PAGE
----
In the context of South Australia’s bicentenary, it means celebrating the ways in which South Australia has become a mostly peaceful and cohesive multicultural community combining many strands along its historical journey.
From this perspective, making democracy a bicentennial project offers an opportunity, for the first time, for the whole community to work together on key aspects of our democratic life.
During the centenary year there was little or no reflection on the damage the previous 100 years had done to the original inhabitants. By the time of South Australia’s bicentenary in 2036, so much will have changed
After almost two centuries of resistance and conflict in the face of aggression, paternalism, and benign neglect, what more important practical and symbolic action could there be, than have First Peoples engaged in co-reviewing and co-redesigning the democratic machinery that was originally imposed on them?
After decades of immigration from all parts of the globe, what more important community activity could there be than to engage citizens with diverse cultural backgrounds in the common experience of exploring the system of government that was already there when they arrived?
In short, what more fundamental statement could be made than for the bicentenary to represent the start of a new democratic life as South Australia moves into its third century, rather than a remembrance of the victory of one group over another?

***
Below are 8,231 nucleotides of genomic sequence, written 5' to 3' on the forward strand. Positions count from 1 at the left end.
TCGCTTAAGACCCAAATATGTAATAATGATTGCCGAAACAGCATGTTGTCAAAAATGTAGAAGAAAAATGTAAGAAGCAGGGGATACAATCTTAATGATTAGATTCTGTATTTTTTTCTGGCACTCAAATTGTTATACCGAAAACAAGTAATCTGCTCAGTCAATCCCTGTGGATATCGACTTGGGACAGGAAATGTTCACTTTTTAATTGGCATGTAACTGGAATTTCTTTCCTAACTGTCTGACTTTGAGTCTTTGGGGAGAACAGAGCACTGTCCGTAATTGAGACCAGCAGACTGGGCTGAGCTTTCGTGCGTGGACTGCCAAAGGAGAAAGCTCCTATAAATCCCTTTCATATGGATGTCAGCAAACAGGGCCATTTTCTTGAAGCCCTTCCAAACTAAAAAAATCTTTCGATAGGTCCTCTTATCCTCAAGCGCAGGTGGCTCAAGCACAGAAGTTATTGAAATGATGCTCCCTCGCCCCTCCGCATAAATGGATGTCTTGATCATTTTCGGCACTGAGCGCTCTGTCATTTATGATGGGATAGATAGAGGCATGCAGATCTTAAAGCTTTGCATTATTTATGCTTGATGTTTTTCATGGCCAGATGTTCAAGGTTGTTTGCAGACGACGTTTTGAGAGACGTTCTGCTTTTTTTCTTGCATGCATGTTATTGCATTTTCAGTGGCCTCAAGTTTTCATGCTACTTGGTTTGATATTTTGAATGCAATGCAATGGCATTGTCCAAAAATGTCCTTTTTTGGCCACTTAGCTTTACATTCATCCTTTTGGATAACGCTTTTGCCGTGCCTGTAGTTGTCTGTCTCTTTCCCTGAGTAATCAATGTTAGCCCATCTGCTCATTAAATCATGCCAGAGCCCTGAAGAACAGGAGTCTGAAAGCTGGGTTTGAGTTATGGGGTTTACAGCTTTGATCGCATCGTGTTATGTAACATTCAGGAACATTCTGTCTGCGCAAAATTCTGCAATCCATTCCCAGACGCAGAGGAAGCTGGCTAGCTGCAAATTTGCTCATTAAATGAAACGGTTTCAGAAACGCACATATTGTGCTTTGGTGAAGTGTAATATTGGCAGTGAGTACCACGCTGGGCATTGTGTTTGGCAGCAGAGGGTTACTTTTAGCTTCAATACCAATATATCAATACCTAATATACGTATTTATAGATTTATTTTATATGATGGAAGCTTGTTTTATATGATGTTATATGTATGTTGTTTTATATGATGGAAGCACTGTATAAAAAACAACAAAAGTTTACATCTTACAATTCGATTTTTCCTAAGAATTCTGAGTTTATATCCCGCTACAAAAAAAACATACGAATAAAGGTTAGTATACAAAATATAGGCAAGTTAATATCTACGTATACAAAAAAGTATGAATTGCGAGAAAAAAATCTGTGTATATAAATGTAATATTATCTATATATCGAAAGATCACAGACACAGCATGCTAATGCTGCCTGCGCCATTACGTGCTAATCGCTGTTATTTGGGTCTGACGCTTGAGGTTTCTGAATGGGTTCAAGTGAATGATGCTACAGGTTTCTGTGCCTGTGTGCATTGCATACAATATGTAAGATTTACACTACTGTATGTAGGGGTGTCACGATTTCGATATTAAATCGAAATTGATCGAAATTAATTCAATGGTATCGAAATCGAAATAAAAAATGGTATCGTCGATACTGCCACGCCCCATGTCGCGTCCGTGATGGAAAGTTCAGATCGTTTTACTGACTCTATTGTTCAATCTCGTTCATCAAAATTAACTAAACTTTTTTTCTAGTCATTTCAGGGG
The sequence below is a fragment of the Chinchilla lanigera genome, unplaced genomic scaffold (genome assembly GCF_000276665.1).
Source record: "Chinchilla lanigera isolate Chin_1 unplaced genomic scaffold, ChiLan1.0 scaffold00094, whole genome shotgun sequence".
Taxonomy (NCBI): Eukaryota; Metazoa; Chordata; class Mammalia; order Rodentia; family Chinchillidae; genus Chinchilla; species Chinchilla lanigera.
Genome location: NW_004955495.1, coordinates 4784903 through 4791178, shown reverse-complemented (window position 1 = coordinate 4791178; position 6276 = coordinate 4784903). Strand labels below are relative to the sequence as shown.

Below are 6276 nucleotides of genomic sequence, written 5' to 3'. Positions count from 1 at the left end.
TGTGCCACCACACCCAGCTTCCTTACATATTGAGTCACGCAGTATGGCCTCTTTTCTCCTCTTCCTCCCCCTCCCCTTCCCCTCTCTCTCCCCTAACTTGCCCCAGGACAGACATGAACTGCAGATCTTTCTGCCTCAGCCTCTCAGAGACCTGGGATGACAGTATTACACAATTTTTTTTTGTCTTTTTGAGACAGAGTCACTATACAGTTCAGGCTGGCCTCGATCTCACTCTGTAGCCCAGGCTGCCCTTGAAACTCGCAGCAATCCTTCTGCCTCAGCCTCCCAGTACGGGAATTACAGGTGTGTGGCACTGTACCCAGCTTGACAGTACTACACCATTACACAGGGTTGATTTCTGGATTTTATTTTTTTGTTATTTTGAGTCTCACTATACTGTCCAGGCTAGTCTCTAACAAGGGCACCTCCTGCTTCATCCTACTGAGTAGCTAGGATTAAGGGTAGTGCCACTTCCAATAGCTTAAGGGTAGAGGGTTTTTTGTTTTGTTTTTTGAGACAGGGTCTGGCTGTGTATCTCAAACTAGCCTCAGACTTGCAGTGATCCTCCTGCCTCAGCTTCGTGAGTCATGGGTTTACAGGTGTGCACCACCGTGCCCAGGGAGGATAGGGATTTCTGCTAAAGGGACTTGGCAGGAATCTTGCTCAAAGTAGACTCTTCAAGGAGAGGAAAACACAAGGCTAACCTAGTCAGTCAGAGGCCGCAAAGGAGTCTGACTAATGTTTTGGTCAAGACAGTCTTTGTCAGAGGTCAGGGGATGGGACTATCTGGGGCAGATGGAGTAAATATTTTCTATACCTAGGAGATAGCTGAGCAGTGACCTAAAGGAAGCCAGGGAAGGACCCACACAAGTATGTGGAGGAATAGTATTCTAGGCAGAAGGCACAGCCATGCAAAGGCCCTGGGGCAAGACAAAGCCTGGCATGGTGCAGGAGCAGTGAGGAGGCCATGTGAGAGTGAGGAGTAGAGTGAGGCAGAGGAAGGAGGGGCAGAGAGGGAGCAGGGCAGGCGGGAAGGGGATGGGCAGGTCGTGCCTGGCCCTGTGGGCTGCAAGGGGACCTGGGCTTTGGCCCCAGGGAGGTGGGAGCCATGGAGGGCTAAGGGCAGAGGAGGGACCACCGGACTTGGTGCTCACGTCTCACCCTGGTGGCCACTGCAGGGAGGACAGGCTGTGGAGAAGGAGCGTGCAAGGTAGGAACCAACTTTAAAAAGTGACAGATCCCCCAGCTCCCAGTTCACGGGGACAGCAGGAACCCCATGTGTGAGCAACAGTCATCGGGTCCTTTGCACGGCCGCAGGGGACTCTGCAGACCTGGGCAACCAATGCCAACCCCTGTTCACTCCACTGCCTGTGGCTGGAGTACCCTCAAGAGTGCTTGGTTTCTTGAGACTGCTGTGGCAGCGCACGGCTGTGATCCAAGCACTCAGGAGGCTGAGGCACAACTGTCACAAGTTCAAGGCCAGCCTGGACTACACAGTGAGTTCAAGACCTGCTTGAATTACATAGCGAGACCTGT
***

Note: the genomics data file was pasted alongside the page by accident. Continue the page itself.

The lead up to South Australia’s bicentenary in 2036 presents an ideal opportunity to break the traditional mould of such celebratory events, by establishing a project that focuses on democratic renewal. Such a project would have an impact well beyond the bicentenary year, and would not only benefit the State, but could also assist discussion about democracy in the rest of Australia and other parts of the world.
What might a bicentennial project on democracy look like?
2036 might seem a long way off, but given the size of the task a democratic renewal project would need to start in the near future. It would be premature to suggest a detailed outline for a possible project, but some initial suggestions might help to ground and clarify the idea.
There are any number of approaches that could be taken. For the purposes of this article, it will be assumed that it is a community-wide project which is sponsored by the State Parliament. After all, just as there is a state supported technology innovation hub at Lot 14, why could there not be a state-supported democracy innovation hub?
If it was to be a state-sponsored bicentennial project on democratic renewal, it must be independent of government and have the support of all political parties and groups from across the political spectrum. That is, it should be seen as a project of the Parliament, not the Government. If politicians raise party-based drawbridges rather than seriously consider alternatives to the ways in which our democracy operates, the project would be stillborn.